AUGUSTA – The mother of one of the two men slain last Easter by a Canadian who sought out sex offenders on the Internet was among those asking Maine legislators Tuesday to change the state’s sex-offender registry.

“There should be degrees in this law,” said Shirley Turner of Hartland, who choked back tears as she told the Criminal Justice and Public Safety Committee that her 24-year-old son lost his life because Maine’s registry wrongly labeled him as a dangerous pedophile.

“He was precious to me and always will be,” said Turner, clutching a framed picture of William Elliott. He was shot to death at his home in Corinth by a man who had looked up nearly three dozen names on Maine’s registry before gunning down Elliott and Joseph Gray, 57, of Milo, on April 16.

The gunman, 20-year-old Stephen Marshall of North Sydney, Nova Scotia, fatally shot himself that evening after being tracked to Boston by police.

On Tuesday, the legislative committee heard stories from acknowledged offenders, their families and advocates who said Maine’s registry fails to distinguish between those who have records of violence and represent a threat to their communities, and others who are less of a threat.

In Elliott’s case, “It was consensual,” said Turner. “My son was in love with a young girl. It was two weeks before her 16th birthday.”

William Thurber, 31, of Waldo, said he was a teenager when he got into a relationship that ended up in a sex conviction. A trained welder and truck driver, Thurber said he is unable to get a job or a home loan and lives on welfare because he’s on the registry.

“I’ve never been in trouble before or after” the offense, Thurber told the committee.

Mary Perry of Raymond said the registry, which included 2,492 names as of Tuesday, provides terrorists, vigilantes and others with access to personal information about offenders, creating potential threats to their personal safety.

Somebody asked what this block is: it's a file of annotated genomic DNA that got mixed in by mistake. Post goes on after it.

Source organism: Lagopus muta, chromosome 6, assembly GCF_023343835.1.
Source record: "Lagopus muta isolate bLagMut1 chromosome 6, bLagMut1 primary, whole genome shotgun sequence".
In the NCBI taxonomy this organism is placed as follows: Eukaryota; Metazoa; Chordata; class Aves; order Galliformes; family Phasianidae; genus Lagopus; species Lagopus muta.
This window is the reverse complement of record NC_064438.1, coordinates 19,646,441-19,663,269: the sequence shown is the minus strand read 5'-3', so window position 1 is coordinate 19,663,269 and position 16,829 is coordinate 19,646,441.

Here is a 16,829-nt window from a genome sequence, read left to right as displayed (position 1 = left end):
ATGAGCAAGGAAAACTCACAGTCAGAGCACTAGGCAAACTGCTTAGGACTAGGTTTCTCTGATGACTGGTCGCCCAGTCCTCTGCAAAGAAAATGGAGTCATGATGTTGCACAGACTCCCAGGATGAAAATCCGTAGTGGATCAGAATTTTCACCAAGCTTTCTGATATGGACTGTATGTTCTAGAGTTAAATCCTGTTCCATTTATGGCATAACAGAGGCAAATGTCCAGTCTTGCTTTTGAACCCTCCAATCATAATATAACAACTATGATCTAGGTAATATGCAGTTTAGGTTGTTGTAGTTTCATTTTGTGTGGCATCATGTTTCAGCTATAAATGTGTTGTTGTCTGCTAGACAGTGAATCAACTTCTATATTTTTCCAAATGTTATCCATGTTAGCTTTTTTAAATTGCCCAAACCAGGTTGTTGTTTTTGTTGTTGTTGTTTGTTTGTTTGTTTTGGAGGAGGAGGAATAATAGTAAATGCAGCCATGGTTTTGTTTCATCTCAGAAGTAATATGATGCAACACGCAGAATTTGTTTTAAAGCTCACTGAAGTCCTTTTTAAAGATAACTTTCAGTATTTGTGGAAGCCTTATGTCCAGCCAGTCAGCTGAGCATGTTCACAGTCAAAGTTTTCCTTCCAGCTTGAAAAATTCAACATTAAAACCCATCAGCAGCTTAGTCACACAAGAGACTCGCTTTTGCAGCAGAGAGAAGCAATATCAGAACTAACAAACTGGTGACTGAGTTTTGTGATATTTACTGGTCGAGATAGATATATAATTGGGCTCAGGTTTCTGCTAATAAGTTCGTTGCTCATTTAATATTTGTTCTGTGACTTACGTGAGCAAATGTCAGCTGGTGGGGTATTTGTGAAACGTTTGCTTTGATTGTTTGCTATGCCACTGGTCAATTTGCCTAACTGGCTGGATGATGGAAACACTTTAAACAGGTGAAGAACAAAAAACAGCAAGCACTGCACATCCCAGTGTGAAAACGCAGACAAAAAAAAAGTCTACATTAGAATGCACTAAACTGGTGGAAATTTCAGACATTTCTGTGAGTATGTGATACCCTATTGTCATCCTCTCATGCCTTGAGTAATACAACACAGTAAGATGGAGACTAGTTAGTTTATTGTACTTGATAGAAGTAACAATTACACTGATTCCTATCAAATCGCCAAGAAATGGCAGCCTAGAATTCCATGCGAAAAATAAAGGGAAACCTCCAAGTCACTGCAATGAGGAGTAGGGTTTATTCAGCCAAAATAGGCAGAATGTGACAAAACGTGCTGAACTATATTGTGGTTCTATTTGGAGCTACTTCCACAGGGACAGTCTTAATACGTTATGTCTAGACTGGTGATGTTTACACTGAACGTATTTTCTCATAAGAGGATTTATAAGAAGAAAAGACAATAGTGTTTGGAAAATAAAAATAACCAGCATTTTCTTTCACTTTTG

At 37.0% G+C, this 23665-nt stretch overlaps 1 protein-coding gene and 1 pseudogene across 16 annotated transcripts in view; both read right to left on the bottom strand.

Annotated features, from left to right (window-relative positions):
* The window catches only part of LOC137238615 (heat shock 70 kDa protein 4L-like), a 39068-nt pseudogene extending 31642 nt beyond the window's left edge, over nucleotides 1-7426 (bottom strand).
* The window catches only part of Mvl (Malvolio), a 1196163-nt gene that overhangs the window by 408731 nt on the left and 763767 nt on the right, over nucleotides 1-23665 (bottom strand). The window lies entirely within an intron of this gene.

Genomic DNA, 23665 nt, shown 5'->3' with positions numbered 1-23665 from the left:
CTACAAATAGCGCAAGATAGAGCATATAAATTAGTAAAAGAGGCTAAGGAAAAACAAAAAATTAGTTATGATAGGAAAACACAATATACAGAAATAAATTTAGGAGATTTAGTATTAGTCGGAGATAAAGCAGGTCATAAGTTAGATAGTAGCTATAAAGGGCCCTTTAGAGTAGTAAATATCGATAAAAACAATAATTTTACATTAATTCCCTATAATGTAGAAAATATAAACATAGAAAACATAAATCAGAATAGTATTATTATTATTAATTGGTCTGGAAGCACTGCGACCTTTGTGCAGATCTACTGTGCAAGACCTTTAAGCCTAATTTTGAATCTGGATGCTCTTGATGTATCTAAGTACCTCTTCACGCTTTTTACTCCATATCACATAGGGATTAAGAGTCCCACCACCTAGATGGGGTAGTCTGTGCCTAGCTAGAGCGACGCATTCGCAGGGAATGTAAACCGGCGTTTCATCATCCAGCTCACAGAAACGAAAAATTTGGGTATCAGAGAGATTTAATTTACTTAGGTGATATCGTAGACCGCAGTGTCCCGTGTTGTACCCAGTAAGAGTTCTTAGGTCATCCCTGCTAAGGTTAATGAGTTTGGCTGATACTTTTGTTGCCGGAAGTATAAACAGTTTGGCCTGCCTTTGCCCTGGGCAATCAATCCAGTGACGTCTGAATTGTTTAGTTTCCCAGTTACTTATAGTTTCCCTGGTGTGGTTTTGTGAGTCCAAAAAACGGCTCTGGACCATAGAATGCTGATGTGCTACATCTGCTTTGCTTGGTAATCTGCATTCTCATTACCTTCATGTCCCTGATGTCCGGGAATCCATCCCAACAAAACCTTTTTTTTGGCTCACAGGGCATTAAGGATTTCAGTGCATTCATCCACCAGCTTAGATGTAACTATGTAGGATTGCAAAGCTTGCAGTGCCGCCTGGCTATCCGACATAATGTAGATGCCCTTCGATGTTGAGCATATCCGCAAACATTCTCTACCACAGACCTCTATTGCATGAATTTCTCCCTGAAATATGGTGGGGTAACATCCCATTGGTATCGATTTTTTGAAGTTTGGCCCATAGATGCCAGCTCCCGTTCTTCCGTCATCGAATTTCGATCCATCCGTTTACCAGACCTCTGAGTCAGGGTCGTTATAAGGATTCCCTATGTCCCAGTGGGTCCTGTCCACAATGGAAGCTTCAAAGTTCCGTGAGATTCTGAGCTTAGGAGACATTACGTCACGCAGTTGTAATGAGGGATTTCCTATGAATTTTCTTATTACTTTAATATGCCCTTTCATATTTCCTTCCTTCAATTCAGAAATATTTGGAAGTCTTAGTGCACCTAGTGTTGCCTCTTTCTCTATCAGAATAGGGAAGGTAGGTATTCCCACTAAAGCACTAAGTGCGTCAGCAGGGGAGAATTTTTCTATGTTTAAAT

Perry also questioned the fairness of “singling out in such a scarlet-letter fashion” sex offenders when the state has no registry for murderers, robbers, drug pushers and other freed convicts who are potential threats to the public.

Saying the registry should be vastly altered or completely removed, Perry suggested replacing it with a database held by local police, who would provide upon request information about dangerous pedophiles. Those with less-serious records would not have to register.

Committee members pointed out that federal law requires states to have sex offender registries. The law creates a three-tier system of classification, but details have yet to be fleshed out.

Without specific guidelines to follow, Public Safety Commissioner Michael Cantara told lawmakers, they should proceed cautiously with any registry changes.

While most of Tuesday’s testimony highlighted the offenders’ case for changes, Kelly Thompson of Manchester urged the committee to “keep the integrity” of Maine’s present system, saying, “We should be able to live in a state we consider safe.”

“I feel as though our children need a voice,” Thompson added.

While Maine’s registry undergoes review in the State House, it is facing a constitutional challenge in Kennebec County Superior Court. James Mitchell, an Augusta-based lawyer who represents the plaintiff, told the committee that Maine’s registry needs to be refined “so we don’t have people on the Internet who are not dangerous.”

Since taking on the case of an offender identified as “John Doe,” Mitchell said he’s heard from 40 or 50 others who believe they are unfairly listed. One, he said, had been certified in another state as completely rehabilitated and unlikely to offend again, but when he returned to Maine “All of a sudden he was labeled a dangerous sexual predator.”

Maine’s registry law requires people convicted of sex offenses since 1982 to register with the state. “John Doe,” identified only as a Kennebec County resident, was convicted as a 19-year-old in 1985 of unlawful sexual contact with a 12-year-old. At the time of his conviction, “Doe” had no requirement to register with the state.

Mitchell presented arguments last Thursday to Superior Court Justice S. Kirk Studstrup, who took the matter under advisement.

Defending the registry law for the state, Assistant Attorney General Paul Stern said its retroactivity is constitutional and the U.S. Supreme Court has ruled so in cases in other states.

Mitchell agreed Tuesday with those who say it imposes extra punishment on some offenders.

“The courts have said it’s not punishment,” said Mitchell. “It is punishment.”

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